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The challenge

Washington has one of the highest suicide rates among Native Americans and Alaska Natives. Meanwhile, suicide-prevention campaigns created for general audiences often miss the mark for Native people. In these communities, broad prevention campaigns can seem irrelevant or culturally inappropriate.

That’s why the Washington State Department of Health’s Suicide Prevention Program partnered with DH to create a campaign to reach the state’s diverse Native communities. As we began work together, we knew some important principles would guide the campaign’s development.

First, we knew a strengths-based campaign — a positive narrative — would be more effective than messaging about the risks and adversities facing tribal members. Second, we knew that Native perspectives and voices would need to shape the campaign.

Our challenge: to engage our diverse audience to create a social change marketing campaign that was truly collaborate and culturally responsive — with the goal of connecting Native people with relevant behavioral health resources and support.

Tribal Suicide Prevention Posters

The Native and Strong campaign toolkit includes posters celebrating Native people’s strength and resilience, featuring photos of tribal members from across the state. They also tell people how to recognize the signs of suicide and get support.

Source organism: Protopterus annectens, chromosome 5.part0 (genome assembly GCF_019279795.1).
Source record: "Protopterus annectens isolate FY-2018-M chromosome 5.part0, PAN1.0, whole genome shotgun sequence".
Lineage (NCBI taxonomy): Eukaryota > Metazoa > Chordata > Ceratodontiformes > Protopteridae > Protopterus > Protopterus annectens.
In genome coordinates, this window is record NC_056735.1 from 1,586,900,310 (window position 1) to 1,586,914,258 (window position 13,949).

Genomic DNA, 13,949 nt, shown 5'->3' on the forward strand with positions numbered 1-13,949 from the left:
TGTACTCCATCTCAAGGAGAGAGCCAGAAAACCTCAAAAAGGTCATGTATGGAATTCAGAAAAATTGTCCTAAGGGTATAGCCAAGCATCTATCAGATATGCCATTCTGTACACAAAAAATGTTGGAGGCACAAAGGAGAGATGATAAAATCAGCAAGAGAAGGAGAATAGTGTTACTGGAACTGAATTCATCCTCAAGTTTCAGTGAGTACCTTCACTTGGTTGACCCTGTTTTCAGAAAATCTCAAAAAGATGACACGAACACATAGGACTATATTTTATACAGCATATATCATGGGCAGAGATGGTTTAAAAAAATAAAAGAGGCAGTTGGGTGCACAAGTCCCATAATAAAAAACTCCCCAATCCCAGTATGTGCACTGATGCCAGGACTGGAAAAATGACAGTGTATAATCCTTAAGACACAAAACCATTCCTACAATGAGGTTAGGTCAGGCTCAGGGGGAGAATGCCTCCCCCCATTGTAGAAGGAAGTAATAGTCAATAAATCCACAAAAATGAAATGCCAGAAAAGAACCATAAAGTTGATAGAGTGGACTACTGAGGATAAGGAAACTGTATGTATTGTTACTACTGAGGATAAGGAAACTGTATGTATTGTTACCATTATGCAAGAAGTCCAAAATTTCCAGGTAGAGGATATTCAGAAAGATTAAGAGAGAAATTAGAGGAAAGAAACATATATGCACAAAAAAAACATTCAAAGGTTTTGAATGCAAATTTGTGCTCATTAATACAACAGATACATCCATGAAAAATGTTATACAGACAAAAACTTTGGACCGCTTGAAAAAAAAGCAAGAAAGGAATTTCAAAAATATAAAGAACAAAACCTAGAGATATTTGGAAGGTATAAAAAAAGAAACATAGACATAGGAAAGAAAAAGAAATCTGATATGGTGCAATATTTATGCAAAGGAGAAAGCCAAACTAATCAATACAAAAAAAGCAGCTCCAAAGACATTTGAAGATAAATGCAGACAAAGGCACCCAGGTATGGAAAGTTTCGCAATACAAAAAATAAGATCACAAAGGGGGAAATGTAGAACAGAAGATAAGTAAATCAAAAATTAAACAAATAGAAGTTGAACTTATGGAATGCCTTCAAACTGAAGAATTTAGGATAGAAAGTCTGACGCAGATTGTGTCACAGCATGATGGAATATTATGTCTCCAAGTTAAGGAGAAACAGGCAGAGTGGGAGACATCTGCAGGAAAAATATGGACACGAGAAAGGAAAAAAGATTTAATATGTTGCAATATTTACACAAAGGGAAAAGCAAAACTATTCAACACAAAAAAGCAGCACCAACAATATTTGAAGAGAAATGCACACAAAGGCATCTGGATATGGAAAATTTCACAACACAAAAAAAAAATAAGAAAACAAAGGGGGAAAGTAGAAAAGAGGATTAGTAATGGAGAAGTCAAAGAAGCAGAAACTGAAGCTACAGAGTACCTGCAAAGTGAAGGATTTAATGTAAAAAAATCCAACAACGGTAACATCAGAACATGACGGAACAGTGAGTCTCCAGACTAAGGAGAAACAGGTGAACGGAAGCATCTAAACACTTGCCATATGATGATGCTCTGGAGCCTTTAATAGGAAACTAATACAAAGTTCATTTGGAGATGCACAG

The approach

Creating a culturally appropriate campaign would require authentic engagement with audience members at every step. More than “community input,” we committed to involving tribal members and behavioral health partners throughout development. Not until we listened to Native audiences — quieting our own voices — would we have a nuanced, relevant and meaningful campaign.

federally recognized tribes in washington

one-on-one insight interviews

In partnership with Counting Coup Media, we traveled to spots throughout the state to create custom photos. Many images portray Native people taking part in cultural activities, such as paddling traditional canoes.

In a series of more than 20 one-on-one interviews, we spoke with Native people and behavioral health professionals working in tribal communities. We heard about how different tribes talk about suicide differently and address risk. (There are 29 federally recognized tribes in Washington, plus tribes that aren’t federally recognized and Native people who aren’t enrolled in any tribe.) We heard about the importance of culture and family, and about “good relatives” — a phrase that describes how Native folks care for one another and model behaviors. We heard about holistic approaches to wellness.

These values and strengths provided the basis for our campaign concept and messaging. When it was time to test that messaging, we worked with Native reviewers from diverse backgrounds. To hear from young adults, we met with a group of students invited on our behalf by Native-owned research and consulting company, Kauffman & Associates. In response to one video script that portrayed the experiences of people thinking about suicide, the young people told us:

“We know we live with the effects of trauma. We don’t need to be told. We want to see and hear what makes us strong.”

They were the experts. We changed the script.